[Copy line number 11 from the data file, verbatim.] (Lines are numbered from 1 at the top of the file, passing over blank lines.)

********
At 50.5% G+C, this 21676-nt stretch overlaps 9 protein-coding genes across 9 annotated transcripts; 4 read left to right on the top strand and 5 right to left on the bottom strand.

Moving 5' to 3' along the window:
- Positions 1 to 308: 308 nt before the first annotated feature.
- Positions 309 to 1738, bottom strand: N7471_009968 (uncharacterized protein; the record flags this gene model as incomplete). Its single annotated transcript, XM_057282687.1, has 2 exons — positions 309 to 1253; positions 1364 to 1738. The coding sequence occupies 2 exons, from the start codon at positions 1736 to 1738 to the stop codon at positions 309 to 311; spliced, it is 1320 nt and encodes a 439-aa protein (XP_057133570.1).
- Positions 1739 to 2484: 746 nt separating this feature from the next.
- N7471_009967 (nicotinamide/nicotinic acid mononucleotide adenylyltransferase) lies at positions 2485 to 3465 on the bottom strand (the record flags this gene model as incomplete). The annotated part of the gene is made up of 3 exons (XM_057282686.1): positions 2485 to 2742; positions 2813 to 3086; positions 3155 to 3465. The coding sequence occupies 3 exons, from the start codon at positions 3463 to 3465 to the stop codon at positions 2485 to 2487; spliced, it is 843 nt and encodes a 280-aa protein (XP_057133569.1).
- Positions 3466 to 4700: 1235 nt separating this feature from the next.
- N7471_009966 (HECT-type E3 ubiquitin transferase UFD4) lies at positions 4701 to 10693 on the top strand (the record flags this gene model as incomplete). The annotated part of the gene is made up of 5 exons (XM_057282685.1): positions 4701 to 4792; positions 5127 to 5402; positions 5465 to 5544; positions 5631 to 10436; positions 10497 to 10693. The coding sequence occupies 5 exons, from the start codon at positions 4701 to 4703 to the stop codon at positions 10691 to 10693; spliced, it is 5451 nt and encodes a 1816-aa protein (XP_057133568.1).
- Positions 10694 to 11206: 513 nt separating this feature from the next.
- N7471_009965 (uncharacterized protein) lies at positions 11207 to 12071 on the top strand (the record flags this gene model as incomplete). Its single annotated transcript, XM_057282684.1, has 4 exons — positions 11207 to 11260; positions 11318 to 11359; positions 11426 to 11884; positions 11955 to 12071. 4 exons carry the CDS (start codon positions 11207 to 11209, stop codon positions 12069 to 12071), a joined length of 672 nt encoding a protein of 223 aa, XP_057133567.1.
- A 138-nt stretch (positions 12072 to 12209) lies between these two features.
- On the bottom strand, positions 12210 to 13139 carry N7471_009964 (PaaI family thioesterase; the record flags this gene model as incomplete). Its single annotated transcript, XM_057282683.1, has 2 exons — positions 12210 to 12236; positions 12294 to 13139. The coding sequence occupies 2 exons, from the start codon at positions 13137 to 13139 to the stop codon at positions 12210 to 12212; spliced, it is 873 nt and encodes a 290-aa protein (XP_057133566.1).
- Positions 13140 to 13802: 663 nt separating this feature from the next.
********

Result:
- A 138-nt stretch (positions 12072 to 12209) lies between these two features.